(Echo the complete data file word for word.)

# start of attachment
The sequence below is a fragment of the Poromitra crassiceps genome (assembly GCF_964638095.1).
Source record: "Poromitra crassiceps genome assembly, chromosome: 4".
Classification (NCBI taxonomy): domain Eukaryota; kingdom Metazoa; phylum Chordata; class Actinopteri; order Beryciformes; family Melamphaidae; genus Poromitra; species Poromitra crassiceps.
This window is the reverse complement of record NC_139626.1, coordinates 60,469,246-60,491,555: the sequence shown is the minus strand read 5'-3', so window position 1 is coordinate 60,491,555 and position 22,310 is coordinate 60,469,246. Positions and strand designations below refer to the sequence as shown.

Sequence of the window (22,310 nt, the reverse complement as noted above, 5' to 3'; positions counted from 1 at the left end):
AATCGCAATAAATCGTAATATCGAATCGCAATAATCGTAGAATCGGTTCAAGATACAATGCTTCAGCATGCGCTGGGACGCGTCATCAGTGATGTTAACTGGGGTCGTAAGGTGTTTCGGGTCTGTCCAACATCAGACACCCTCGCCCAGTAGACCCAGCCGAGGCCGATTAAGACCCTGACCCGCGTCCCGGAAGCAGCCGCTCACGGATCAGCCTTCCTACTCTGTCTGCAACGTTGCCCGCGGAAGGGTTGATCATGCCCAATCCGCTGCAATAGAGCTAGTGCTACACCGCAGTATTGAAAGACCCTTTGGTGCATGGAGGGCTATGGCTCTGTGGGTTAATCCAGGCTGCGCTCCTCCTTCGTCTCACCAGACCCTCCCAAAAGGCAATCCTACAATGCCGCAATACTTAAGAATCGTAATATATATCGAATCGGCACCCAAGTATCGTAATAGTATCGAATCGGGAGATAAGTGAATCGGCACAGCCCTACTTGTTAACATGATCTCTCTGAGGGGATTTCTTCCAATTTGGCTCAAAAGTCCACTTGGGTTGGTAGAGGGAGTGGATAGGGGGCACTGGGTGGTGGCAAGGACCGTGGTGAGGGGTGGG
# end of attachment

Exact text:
The sequence below is a fragment of the Poromitra crassiceps genome (assembly GCF_964638095.1).
Source record: "Poromitra crassiceps genome assembly, chromosome: 4".
Classification (NCBI taxonomy): domain Eukaryota; kingdom Metazoa; phylum Chordata; class Actinopteri; order Beryciformes; family Melamphaidae; genus Poromitra; species Poromitra crassiceps.
This window is the reverse complement of record NC_139626.1, coordinates 60,469,246-60,491,555: the sequence shown is the minus strand read 5'-3', so window position 1 is coordinate 60,491,555 and position 22,310 is coordinate 60,469,246. Positions and strand designations below refer to the sequence as shown.

Sequence of the window (22,310 nt, the reverse complement as noted above, 5' to 3'; positions counted from 1 at the left end):
AATCGCAATAAATCGTAATATCGAATCGCAATAATCGTAGAATCGGTTCAAGATACAATGCTTCAGCATGCGCTGGGACGCGTCATCAGTGATGTTAACTGGGGTCGTAAGGTGTTTCGGGTCTGTCCAACATCAGACACCCTCGCCCAGTAGACCCAGCCGAGGCCGATTAAGACCCTGACCCGCGTCCCGGAAGCAGCCGCTCACGGATCAGCCTTCCTACTCTGTCTGCAACGTTGCCCGCGGAAGGGTTGATCATGCCCAATCCGCTGCAATAGAGCTAGTGCTACACCGCAGTATTGAAAGACCCTTTGGTGCATGGAGGGCTATGGCTCTGTGGGTTAATCCAGGCTGCGCTCCTCCTTCGTCTCACCAGACCCTCCCAAAAGGCAATCCTACAATGCCGCAATACTTAAGAATCGTAATATATATCGAATCGGCACCCAAGTATCGTAATAGTATCGAATCGGGAGATAAGTGAATCGGCACAGCCCTACTTGTTAACATGATCTCTCTGAGGGGATTTCTTCCAATTTGGCTCAAAAGTCCACTTGGGTTGGTAGAGGGAGTGGATAGGGGGCACTGGGTGGTGGCAAGGACCGTGGTGAGGGGTGGG